As with cars, when the time finally comes for a new appliance, performance is a critical part of the purchase decision. Unlike cars, showing the performance of, say, a refrigerator, is near impossible. Which proves something of a problem when it comes time to advertise: you know something’s happening with that fancy fridge, but you can’t actually see it—because the door is closed!
With this limitation in mind, BBDO decided to put the performance of the new GE French door refrigerator to the test by taking it on a cross-country road trip. Yes, that’s right, we’re not mixing automotive-appliance metaphors here. For GE Freshpedition, the agency actually strapped a generator-powered fridge to the back of a truck and sent GE engineer Justin Berger and celeb chef Ben Sargent on a 2,000-mile journey from Kentucky to deliver fresh food, sourced from farms and markets along the way, to wildlife biologist Ron Thompson, stationed in the remotest desert of Texas.
Born of the challenge to develop a campaign to communicate the superior performance of the new GE French door refrigerator in helping to keep food fresher, longer, BBDO ECD Dennis Lim and Sr. CDs Scott Ex Rodgers and Juliana Cobb say, "we wanted to break through the status quo of the category and look for a way to prove the technology in this refrigerator really could do a better job keeping food fresh under even the worst conditions." That meant keeping delicate peaches and Bibb lettuce, fresh goat cheese and prime cuts of meat fresh over 10 days of driving across some unforgiving terrain, and preparing a hot, gourmet meal in the barren Davis Mountains.
One of the enticing elements of the campaign is the odd-couple dynamic between the adorably uptight Berger and the charismatically laidback Sargent. Yet, the campaign didn’t start that way. "It started with a chef. We added a GE team member after one of their engineers demonstrated the refrigerator," says Cobb. "It was sort of by accident. The engineer that demonstrated the refrigerator was Justin Berger and we noticed that not only did he demonstrate an incredible knowledge and geeky passion for explaining the refrigerator, but he was also very personable and quirky. The bulb went off. It struck us that chefs tended to be free spirited artists, while the engineers tended to be left-brained, logistically oriented types. It was a natural juxtaposition of types."
So, what exactly does it take to bring a fridge across the country on the back of a pickup and film the entire process? Apparently, what the BBDO team calls a three-ring circus on wheels, including a four-man camera crew, a small gaffer/grip department, and one sound engineer, which was all facilitated by production company Acne. The art department was larger, however, because they needed a full working kitchen facility by the time Ben and Justin made it to the backcountry in Texas.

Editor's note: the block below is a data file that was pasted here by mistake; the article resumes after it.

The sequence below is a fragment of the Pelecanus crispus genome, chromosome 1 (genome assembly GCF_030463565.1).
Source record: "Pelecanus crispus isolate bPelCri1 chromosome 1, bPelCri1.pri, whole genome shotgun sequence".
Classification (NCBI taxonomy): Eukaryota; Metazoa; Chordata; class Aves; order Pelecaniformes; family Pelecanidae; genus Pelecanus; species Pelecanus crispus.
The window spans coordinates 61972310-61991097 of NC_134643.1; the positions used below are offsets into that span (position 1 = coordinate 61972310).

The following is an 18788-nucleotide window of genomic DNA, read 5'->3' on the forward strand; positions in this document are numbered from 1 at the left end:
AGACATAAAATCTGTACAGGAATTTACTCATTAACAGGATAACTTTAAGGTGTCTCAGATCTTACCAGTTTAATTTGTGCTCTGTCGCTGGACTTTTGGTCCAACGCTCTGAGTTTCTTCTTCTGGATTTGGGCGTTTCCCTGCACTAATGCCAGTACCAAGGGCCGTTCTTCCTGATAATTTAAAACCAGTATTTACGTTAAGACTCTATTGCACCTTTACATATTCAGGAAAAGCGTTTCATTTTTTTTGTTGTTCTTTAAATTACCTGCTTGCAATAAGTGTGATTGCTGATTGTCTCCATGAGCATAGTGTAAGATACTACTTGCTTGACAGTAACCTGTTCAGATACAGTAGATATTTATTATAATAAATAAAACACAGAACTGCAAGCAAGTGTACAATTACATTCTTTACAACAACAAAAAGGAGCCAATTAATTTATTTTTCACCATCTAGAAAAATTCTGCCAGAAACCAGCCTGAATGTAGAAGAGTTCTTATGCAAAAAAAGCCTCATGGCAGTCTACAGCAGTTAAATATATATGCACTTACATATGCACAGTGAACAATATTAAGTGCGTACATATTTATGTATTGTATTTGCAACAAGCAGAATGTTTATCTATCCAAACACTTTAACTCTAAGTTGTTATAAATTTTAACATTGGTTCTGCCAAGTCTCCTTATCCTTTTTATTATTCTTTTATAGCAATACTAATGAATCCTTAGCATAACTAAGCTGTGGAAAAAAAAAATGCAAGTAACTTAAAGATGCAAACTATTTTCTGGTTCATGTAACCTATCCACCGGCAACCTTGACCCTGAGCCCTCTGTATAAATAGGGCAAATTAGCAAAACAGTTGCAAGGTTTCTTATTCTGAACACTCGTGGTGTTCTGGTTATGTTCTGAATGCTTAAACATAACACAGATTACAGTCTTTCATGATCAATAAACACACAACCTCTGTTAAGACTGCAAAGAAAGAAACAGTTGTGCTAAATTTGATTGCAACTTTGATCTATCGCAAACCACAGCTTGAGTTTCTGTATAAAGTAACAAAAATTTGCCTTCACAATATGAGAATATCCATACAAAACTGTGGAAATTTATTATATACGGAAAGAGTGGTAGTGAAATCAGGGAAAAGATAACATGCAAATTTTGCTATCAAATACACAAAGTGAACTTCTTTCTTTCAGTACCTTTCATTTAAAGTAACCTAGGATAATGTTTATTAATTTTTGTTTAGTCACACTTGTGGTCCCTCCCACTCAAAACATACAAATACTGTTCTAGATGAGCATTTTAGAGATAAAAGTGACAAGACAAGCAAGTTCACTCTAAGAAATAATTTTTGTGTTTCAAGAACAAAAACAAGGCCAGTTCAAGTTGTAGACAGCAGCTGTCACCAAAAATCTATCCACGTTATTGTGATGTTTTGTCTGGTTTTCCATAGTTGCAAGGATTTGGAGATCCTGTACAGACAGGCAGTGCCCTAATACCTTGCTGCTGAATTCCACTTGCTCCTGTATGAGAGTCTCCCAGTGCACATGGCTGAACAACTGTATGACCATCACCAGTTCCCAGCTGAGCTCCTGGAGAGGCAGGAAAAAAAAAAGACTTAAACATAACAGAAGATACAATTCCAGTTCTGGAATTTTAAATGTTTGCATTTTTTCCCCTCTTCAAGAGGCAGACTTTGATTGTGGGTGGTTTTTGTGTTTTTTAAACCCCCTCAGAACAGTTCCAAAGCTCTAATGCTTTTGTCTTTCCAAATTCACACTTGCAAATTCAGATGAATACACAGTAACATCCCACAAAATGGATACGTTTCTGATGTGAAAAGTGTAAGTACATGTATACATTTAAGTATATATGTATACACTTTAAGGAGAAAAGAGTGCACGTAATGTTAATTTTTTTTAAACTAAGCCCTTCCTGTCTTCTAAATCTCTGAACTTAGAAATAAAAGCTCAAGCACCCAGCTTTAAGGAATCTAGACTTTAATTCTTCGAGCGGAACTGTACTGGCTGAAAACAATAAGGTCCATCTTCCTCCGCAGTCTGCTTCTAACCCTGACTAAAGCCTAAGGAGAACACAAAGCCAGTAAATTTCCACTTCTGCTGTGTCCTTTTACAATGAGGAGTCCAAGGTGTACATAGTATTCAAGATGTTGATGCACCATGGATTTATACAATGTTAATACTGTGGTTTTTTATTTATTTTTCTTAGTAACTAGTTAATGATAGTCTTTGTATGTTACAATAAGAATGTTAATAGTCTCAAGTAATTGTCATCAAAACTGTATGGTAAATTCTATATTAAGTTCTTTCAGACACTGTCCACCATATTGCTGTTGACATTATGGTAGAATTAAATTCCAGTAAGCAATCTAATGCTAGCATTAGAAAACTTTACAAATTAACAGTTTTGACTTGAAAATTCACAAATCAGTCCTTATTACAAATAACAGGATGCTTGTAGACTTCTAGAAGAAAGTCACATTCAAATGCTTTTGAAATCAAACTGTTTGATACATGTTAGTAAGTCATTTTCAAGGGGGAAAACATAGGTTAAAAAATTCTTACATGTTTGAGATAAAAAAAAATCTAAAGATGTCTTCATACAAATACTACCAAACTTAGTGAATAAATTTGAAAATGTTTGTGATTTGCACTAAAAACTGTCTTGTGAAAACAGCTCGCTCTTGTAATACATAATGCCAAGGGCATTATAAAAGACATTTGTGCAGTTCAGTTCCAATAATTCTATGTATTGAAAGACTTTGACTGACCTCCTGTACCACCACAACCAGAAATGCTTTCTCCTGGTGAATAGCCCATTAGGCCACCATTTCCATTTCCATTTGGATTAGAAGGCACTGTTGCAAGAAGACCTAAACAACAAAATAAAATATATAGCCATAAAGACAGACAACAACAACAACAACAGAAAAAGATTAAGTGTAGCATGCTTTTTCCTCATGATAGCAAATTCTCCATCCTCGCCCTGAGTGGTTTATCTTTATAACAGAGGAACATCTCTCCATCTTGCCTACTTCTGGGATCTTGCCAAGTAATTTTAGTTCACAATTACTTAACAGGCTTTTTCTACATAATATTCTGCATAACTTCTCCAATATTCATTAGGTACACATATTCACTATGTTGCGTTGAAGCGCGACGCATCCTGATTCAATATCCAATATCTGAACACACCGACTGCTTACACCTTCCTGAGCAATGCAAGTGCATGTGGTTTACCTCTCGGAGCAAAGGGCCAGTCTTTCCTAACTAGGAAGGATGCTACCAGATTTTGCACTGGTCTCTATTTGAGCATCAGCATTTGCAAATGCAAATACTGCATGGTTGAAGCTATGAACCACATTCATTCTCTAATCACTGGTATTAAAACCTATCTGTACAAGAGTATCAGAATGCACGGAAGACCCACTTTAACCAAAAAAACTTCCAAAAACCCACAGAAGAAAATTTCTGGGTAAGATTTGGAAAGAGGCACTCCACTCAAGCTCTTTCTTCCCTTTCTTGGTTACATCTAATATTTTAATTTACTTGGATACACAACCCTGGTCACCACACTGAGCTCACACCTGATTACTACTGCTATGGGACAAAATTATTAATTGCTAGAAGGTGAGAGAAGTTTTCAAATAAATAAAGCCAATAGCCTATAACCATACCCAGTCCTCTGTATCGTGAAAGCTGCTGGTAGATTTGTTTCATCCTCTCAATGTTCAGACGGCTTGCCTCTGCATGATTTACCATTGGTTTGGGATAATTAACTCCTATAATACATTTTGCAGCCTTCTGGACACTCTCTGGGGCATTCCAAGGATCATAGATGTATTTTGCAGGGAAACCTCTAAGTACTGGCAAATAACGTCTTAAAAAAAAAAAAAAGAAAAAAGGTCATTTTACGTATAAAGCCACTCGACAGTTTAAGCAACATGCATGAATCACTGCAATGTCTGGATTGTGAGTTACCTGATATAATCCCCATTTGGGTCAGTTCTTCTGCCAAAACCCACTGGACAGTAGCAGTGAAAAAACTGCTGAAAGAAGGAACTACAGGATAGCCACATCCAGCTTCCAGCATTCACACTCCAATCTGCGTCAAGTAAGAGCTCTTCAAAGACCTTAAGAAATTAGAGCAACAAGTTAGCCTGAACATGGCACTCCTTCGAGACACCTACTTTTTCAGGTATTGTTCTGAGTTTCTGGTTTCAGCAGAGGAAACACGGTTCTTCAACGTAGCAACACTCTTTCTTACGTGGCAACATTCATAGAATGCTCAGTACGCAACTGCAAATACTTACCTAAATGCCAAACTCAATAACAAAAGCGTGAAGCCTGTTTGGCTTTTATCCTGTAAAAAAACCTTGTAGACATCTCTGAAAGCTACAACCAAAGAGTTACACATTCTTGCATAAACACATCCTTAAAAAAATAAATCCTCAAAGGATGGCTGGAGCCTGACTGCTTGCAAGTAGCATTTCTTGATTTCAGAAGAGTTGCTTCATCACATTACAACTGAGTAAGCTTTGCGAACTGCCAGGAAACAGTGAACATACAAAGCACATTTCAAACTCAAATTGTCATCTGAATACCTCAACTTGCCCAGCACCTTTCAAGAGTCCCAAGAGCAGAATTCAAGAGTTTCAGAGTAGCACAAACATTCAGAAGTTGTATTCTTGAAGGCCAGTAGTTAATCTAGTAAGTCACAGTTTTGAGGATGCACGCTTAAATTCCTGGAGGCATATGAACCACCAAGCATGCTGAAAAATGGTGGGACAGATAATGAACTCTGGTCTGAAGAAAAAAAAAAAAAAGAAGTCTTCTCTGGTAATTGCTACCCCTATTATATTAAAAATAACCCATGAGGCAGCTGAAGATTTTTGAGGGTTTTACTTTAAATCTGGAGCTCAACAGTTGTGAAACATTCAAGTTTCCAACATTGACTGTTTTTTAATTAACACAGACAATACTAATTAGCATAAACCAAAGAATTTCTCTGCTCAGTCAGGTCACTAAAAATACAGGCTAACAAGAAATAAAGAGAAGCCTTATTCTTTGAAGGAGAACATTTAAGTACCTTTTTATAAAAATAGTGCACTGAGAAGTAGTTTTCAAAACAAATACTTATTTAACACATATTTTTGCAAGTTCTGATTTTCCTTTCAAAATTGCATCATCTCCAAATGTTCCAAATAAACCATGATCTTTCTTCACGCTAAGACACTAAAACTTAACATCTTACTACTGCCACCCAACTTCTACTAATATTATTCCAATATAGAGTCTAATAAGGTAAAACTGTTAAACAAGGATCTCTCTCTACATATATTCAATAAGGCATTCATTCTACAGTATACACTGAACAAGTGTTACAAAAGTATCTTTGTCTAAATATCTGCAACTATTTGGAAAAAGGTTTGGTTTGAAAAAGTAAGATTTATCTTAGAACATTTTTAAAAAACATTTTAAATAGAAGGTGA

The entire story is told online in what amounts to an interactive travelogue, featuring webisodes of the journey, as well as photos, recipes, 360-views of stops, and funny little video outtakes—like when Ben marvels Justin’s, erm, meticulousness when searching for level ground to park on. Meanwhile, the main image of the site features a time-lapse view of the truck-mounted fridge, which condenses many parts of the trip into a 10-minute loop, complete with wrong turns, dead ends, thunderstorms and sunsets. Clicking on the fridge at any time enables users to explore its features though video demos from Berger.
"We wanted to make the site entertaining while educational at the same time. We wanted to keep it real, so instead of using CGI demos, we had Justin (the GE Engineer) tell us, in his own words, what the fridge does and had him introduce the fridge to visitors as if he was a friend," says Rodgers.
One might presume the most difficult element of an adventure like this would be keeping the fridge mounted and the food fresh, but in fact actually finding biologist Thompson in the depths of the Davis Mountains was the biggest hurdle. "The refrigerator was great. It never failed. One key thing was designing and engineering a way to safely transport the refrigerator. It required careful thinking, as did how to keep the ingredients from getting too tossed around while traveling," say the creatives. "However, it took us to the 11th hour to finally confirm Ron Thompson as the recipient of the refrigerator full of fresh ingredients for the meal because he was so remote—we couldn’t get hold of him." In the end, they were able to contact him through the help of his family, who were invited along for the final chapter as part of Thompson’s surprise.
The campaign is scheduled to run from now through the middle of September but the creative team says there’s been talk about future chapters of Freshpedition. As for the charismatic journeymen, Ben Sargent continues to host his Food Network show Hook, Line and Dinner, while the BBDO team says that, "while his time in front of the camera was fun, Justin Berger is back at work on refrigeration engineering. But if Hollywood calls…he’s keeping his options open!"